The coalition of environmental groups expressed deep concern over the damage that could be inflicted upon the environment if unidentified chemicals are used underground. In order to more properly assess the risks of hydraulic fracturing fluids used by the Wyoming Oil and Gas Conservation Commission, these groups argued that the public has the right to know what is going on in their backyards.Fracking procedures use specially formulated chemicals that act as lubricants to keep the machinery running. Fracking involves pumping water, sand and underground fluids to split open rocks that contain oil and gas. The chemical lubricants maintain the orderly flow of sand. Environmentalists are concerned that these chemicals could pollute the land and water, which would be especially detrimental to landowners located near fracking sites.After four environmental groups jointly filed a lawsuit demanding to know the ingredients used at these sites, Natrona County District Judge Catherine Wilking ruled that withholding the information is a ‘reasonable’ thing to do. She said the ingredients are ‘trade secrets’ that Wyoming’s open records law does not apply to.”This decision recognizes the importance of a state-based approach to regulating hydraulic fracturing — one that balances this important method for producing energy with environmental protection,” said Wyoming Oil and Gas Conservation Commission spokesman Renny MacKay in a statement published by the Associated Press.MacKay spoke on behalf of Wisconsin Gov. Matt Mead, who chairs the commission while also governing the state – putting him in a controversial position when the people he represents oppose the actions of the business he is involved with.The governor praised the judge for ruling against the environmentalists, who sued the commission that he heads. Now, the groups, including the Powder River Basin Resource Council, Wyoming Outdoor Council, Earthworks and OMB Watch, are contemplating filing an appeal to the decision.”We continue to believe we have strong claims, and we’re still concerned the Wyoming oil and gas commission is withholding this information from the public,” Shannon Anderson, an attorney for the resource council, told AP.”However the court feels these competing concerns are best addressed through legislative action, or further rule promulgation and are not properly within the court’s purview,” Wilking wrote.Attorneys representing the oilfield services company claim that public disclosure would also allow compositing companies to reverse-engineer fracking fluids. But legal documents from a similar case that took place in Arkansas in 2011 describe the difficulty in doing so, claiming that “those who might use reverse-engineering would not be able to re-create and ascertain the exact composition and ratio of all compounds in this complex polymer structure without significant assistance and disclosure from the [commission].”Judge Wilking wrote in court documents that she understands the concerns from both sides, but that the environmentalists were unable to prove that the commission violated state law, which allows for trade secrets to be kept private.The dilemma is one that has been going on for years as oil and gas conservation commissions throughout the US continue to argue that their ingredients are considered ‘trade secrets.’“It’s a major loophole,” Mike Freeman, attorney for the environmental group Earthjustice, told the Denver Post after the state of Colorado was debating whether or not to require full disclosure of fracking fluids in 2011.“You’d want to know if they’re putting an herb or a poison down an oil well near your house,” he said. But because of state laws that allow commissions to declare the fluids a ‘trade secret’, they can too often evade telling environmentalists anything about what they do. …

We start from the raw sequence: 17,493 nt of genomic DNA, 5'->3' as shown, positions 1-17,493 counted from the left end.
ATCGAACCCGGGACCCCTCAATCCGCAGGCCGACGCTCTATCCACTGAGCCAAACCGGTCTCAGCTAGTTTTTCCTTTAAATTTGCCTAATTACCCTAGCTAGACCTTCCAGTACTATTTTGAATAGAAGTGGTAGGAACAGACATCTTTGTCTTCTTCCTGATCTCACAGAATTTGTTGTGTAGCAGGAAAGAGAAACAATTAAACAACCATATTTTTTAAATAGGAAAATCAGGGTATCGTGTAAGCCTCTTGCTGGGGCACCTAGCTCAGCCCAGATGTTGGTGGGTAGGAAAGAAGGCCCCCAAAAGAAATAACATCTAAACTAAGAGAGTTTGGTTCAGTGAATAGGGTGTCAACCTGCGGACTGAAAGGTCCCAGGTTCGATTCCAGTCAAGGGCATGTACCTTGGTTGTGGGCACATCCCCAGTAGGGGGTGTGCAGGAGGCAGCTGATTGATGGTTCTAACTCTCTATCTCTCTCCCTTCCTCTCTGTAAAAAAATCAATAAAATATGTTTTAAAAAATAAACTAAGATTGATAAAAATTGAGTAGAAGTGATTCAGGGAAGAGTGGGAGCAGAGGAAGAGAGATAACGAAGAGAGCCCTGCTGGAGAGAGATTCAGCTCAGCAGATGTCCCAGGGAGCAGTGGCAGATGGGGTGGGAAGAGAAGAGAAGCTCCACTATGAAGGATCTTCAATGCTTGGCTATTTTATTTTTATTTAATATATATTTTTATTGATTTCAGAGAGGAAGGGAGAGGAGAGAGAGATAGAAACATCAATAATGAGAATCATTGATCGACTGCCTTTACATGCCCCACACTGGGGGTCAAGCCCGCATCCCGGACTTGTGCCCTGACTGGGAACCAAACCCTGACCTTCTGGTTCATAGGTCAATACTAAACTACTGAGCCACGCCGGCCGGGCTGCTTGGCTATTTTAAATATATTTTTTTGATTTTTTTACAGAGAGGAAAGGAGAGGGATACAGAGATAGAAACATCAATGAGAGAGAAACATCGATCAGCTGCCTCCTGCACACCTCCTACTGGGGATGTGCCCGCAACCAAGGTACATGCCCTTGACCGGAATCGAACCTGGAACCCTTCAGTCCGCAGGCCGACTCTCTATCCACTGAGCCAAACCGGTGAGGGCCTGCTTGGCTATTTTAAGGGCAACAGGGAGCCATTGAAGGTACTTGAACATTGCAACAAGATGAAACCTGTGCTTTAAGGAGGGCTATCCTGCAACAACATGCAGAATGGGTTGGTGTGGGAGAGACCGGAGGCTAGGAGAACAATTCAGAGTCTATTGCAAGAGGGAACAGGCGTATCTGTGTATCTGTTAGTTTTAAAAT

A Wisconsin man has been arrested in relation to a cyberattack claimed by Anonymous against the Koch Industries website during protests over labor rights in the state’s capital in 2011. As Matt Pearce reported for the Los Angeles Times, “Officials said Eric J. Rosol, 37, of Black Creek, Wis., participated in an Anonymous-organized shutdown of Koch websites www.kochind.com and www.quiltednorthern.com on Feb. 27 and 28 in 2011.”The Anonymous action, carried out in support of public sector unions fighting to save collective bargaining rights against Wisconsin Gov. Scott Walker’s union-busting efforts, was not a hack. Rather, the hacker collective orchestrated a denial-of-service attack, or a DDOS, encouraging users to repeatedly access the website until it’s too overwhelmed to function. The Koch sites were successfully but only temporarily brought down. Rosol is the first and only defendant charged in the attack. Via Pearce:Continue Reading… …